My guarantee, if you follow the steps in recent blogs, and illuminate the dark recesses of your business through having relevant, detailed information available in a timely manner, you will identify profit leaks you can plug. That’s a good start to getting a better business.
There’s one more tool you can use to pin down those troublesome profit leaks that are restricting your freedom, and forcing you into those long hours at work; a tool that good businesses use to keep getting better.
You have only been looking at yourself so far. What if other businesses in your industry are doing better? They may be more profitable overall, or they may be doing better in particular areas; for example, Gross Profit per owner or per employee, Sales or Gross Profit per square metre, per vehicle, per completed job, per guest room, per dollar of stock; day’s debtors outstanding, day’s stock on hand; hours worked per owner.
Turning a blind eye to performance indicators in your marketplace, particularly when seeking to grow a sustainable business, is not a good idea.
Very few small business owners and managers take note of and study all the successful businesses in the same or related industries that they can. It is really worthwhile trying to determine what they are doing that makes them succeed, both in terms of their general approach and in specific things they do.
The tool you use to do that is called “benchmarking”. Regular reporting and benchmarking can reveal profit leaks that have been hidden away, holding you back and causing you to work harder and longer to no avail.
Have you benchmarked your business? Do you know how your performance compares to averages in your industry?
Naturally Wikapedia has a definition, one that encompasses (with my emphasis) the full range of benchmarking practices:
“Benchmarking is the process of comparing the business processes and performance metrics including cost, cycle time, productivity, or quality to another that is widely considered to be an industry standard benchmark or best practice. Essentially, benchmarking provides a snapshot of the performance of your business and helps you understand where you are in relation to a particular standard. The result is often a business case and "Burning Platform" for making changes in order to make improvements.
Benchmarking is most used to measure performance using a specific indicator (cost per unit of measure, productivity per unit of measure, cycle time of x per unit of measure or defects per unit of measure) resulting in a metric of performance that is then compared to others.”
Note the reference to “industry standard”. Knowing how your performance compares to your own industry is important. Finding that you are behind the average is a great spur to improving your performance, as is the desire to compare to the best in your industry. I regularly benchmark my clients to help them improve their profitability.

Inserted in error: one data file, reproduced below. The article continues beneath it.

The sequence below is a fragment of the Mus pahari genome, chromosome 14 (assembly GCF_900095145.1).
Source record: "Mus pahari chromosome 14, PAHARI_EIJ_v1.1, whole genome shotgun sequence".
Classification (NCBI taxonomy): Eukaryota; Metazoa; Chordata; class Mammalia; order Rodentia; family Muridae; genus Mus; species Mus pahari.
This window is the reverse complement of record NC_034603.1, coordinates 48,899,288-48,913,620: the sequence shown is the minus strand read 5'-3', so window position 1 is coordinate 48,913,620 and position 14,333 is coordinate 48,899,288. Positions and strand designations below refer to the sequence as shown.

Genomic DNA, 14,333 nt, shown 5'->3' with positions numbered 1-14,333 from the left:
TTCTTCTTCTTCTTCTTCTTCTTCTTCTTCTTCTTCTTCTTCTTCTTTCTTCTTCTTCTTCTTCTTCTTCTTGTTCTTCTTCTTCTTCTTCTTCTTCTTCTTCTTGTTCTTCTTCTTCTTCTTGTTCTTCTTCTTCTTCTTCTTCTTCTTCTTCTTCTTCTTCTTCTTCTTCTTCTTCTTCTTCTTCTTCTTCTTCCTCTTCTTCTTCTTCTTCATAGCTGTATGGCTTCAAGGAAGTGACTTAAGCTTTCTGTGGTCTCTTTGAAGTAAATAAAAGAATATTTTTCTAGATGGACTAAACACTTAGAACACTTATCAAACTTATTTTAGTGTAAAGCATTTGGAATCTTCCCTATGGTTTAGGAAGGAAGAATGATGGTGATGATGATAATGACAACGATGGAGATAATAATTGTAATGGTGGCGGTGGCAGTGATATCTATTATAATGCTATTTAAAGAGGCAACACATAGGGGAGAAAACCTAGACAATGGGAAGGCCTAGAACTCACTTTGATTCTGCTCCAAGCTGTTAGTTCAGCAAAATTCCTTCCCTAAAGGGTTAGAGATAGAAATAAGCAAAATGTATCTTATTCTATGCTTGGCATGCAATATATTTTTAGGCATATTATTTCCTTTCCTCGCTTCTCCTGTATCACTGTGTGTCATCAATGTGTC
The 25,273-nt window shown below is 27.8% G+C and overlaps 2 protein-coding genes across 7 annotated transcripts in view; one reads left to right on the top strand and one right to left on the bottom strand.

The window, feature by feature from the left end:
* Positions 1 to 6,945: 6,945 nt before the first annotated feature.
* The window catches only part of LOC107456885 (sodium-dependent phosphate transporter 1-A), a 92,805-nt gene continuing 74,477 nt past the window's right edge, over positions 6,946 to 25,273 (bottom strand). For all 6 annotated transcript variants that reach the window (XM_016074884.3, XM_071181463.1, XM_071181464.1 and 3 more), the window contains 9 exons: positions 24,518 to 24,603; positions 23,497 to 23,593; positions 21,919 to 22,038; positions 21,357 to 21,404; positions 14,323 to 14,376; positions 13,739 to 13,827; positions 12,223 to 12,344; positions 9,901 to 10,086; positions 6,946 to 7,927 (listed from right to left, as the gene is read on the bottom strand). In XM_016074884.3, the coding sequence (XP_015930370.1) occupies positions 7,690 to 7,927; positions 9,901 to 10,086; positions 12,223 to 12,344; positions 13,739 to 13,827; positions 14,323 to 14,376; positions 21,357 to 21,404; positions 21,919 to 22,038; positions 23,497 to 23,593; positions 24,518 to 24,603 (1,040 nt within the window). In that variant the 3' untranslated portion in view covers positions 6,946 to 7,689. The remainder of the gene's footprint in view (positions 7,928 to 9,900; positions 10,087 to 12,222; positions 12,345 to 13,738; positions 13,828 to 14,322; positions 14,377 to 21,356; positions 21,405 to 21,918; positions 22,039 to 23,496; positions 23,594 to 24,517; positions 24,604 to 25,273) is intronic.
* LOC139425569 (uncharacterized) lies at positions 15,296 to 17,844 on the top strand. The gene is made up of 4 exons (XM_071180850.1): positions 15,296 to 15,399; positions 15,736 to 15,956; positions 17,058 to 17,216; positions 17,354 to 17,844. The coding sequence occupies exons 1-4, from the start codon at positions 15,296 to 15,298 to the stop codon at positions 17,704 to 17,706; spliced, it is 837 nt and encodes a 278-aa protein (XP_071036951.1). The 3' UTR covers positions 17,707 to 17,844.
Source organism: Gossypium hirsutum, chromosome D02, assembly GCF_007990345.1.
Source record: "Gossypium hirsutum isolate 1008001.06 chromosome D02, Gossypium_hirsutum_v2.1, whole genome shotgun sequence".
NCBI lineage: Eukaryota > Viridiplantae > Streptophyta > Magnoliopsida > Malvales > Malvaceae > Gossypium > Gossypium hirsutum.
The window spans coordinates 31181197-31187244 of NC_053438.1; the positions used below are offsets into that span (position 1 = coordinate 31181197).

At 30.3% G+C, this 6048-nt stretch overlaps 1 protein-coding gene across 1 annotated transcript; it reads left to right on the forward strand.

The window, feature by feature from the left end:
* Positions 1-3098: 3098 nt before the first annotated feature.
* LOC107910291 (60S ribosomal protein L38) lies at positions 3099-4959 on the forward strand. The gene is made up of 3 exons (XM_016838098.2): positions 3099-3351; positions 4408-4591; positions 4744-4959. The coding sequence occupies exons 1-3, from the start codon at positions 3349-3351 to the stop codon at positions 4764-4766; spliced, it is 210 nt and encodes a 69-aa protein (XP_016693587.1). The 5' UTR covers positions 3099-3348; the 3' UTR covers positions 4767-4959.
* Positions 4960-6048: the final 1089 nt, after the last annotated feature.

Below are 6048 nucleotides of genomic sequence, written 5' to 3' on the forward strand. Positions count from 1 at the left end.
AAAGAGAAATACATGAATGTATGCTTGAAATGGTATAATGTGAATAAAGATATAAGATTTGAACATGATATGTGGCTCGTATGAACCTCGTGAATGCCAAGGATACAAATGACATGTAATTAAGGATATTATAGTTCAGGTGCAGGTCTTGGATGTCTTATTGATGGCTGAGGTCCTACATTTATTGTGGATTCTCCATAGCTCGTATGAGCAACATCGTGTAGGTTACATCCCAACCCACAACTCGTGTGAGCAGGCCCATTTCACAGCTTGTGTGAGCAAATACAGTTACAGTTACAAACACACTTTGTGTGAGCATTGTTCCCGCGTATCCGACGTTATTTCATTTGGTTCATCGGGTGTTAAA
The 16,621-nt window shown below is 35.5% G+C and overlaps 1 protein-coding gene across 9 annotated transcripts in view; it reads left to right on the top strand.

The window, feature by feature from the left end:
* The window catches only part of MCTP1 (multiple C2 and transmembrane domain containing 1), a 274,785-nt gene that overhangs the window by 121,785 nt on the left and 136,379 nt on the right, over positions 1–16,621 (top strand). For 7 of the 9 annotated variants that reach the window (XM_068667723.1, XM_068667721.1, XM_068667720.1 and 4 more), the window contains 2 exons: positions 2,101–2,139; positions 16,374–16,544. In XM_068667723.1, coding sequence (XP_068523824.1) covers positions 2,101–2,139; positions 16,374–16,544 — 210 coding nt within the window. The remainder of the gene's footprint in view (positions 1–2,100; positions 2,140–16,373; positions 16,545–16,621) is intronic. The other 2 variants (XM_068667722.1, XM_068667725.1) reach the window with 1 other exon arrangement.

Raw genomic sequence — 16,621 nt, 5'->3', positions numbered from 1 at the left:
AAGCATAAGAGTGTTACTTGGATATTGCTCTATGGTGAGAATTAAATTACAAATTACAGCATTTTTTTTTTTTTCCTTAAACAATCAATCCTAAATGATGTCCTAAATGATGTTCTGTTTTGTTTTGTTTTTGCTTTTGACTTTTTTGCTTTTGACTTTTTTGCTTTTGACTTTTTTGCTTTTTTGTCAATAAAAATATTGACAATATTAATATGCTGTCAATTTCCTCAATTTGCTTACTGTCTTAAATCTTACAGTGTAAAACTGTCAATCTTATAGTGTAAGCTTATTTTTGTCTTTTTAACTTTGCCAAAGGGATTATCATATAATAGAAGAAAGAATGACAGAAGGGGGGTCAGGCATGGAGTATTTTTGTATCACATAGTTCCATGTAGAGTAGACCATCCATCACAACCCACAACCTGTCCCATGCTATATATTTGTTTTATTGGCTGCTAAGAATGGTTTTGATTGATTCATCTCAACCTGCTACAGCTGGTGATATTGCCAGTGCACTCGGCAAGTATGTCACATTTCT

But if you really desire to perform to the highest possible potential then you need to go further. It can be a mistake to limit your comparison to your own industry. The way businesses run within industries tend to be the same pattern. They do the same things the same way. So you can improve your operations to compare to the best in your industry, but it may be that other industries have a different and better way of doing things.
Benchmarking adds a deeper level of insight into what you measure. If you don’t measure you don’t know where to improve. If a similar business is doing better either overall, or in specific areas, then there is a performance gap, and that performance gap is a profit leak, profits you could be earning but are not.
To quote one client whom I benchmarked as part of a Business Diagnostic “The Business Diagnostic showed us that whilst we made a profit, other businesses in our industry make a bigger profit with less man hours.”
Of course benchmarking requires access to industry data, so where do you get it. Well, that might depend on where you are.
In Australia some banks provide broad benchmarking data and you don’t necessarily have to be a client to take advantage of the data. For example the ANZ bank’s website under Small Business/Tools provides some tools.
For more detailed benchmarking information try FMRC (http://www.benchmarking.com.au).
“Business owners and managers will know how their business is performing relative to similar businesses. Industry Profiles and Small Business Analysis equip owners and managers with a road map for profit improvement. By analysing the best performing businesses in every sector we are able to advise all business what they could do to match and better their contemporaries.”
You can access this directly or your accountant may subscribe to this service and offer to benchmark your business and analyse the findings for you.
US and Canadian businesses can access industry data through Sageworks (www.sageworks.com) which offers industry comparisons through a product called ProfitCents:
“ProfitCents is a web-based tool that takes financial data and quickly converts it into plain language reports complete with industry comparisons, ratio analysis, trend analysis, and even expectations.”
Again that is also offered both directly and through accounting firms.
There may also be industry data available through banks and other sources. I would be surprised if there wasn’t.
Good businesses keep getting better. They do so because they are continually looking to benchmark themselves other businesses, not only in their industrybut also against those who perform well in other industries.
You can do this! Plug another profit leak and build a better business.
© Copyright 2013 Adam Gordon, The Profits Leak Detective
Some profit losses are pretty obvious - so you fix them.
BUT, what if you don't know profits are leaking, cash out the door?
Possible leaks could be anywhere.
Are there some clues or symptoms that are tell-tales?